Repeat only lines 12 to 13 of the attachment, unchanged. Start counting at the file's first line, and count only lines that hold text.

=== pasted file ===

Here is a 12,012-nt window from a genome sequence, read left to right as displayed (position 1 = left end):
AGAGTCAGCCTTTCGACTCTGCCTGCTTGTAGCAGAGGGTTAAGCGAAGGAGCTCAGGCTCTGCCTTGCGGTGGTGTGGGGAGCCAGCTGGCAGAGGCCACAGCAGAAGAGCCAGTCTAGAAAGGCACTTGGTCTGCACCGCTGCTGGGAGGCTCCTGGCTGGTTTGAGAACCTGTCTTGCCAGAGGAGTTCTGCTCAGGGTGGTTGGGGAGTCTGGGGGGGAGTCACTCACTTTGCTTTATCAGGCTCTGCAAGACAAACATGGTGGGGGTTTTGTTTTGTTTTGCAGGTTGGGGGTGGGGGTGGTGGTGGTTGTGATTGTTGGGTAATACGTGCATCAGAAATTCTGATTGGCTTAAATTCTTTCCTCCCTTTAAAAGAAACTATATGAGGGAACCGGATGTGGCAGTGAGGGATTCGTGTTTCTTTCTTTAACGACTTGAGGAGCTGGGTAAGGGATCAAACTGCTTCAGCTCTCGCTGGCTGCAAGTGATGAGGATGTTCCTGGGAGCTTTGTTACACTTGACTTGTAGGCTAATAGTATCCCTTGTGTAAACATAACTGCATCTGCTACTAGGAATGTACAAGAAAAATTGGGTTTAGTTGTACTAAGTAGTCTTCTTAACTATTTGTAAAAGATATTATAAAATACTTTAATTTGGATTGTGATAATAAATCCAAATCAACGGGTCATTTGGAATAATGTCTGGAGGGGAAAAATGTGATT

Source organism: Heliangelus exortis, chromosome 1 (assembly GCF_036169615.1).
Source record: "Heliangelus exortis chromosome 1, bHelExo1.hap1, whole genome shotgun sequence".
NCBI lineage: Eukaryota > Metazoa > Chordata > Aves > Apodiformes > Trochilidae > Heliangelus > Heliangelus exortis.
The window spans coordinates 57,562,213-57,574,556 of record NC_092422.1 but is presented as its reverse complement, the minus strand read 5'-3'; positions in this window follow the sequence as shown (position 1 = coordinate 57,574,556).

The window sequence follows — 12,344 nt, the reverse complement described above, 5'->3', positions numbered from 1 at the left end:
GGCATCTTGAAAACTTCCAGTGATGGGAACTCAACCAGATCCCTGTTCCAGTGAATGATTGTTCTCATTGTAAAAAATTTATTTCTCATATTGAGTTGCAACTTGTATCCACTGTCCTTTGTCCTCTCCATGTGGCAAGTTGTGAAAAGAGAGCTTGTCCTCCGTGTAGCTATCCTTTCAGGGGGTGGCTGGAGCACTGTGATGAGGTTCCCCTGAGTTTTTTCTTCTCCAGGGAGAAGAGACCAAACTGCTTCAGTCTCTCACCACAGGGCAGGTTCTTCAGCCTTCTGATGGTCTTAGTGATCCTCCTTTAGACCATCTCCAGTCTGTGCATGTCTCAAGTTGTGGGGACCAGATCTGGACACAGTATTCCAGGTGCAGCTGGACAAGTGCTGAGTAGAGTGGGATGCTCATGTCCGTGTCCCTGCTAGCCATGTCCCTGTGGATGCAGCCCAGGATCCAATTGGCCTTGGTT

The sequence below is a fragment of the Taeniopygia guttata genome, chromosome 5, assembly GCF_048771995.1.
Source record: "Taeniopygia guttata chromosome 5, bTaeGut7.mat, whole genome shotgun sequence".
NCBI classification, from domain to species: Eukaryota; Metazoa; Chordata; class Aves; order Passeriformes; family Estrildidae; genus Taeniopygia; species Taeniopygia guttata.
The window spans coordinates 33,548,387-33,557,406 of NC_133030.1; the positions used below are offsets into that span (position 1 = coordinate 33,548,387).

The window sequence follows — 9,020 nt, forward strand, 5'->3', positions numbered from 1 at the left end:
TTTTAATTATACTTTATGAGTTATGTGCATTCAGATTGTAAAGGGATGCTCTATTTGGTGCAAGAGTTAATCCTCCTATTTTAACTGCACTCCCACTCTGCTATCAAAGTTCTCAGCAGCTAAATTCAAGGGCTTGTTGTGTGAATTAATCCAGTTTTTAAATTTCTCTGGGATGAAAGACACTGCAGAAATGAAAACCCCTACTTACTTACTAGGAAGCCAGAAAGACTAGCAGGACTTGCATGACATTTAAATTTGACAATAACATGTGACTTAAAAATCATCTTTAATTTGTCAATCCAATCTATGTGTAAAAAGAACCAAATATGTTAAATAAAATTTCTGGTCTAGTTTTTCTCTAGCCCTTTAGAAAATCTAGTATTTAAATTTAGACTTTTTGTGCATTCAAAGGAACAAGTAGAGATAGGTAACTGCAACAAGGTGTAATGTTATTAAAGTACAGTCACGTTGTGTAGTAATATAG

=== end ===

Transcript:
The window spans coordinates 33,548,387-33,557,406 of NC_133030.1; the positions used below are offsets into that span (position 1 = coordinate 33,548,387).

The window sequence follows — 9,020 nt, forward strand, 5'->3', positions numbered from 1 at the left end: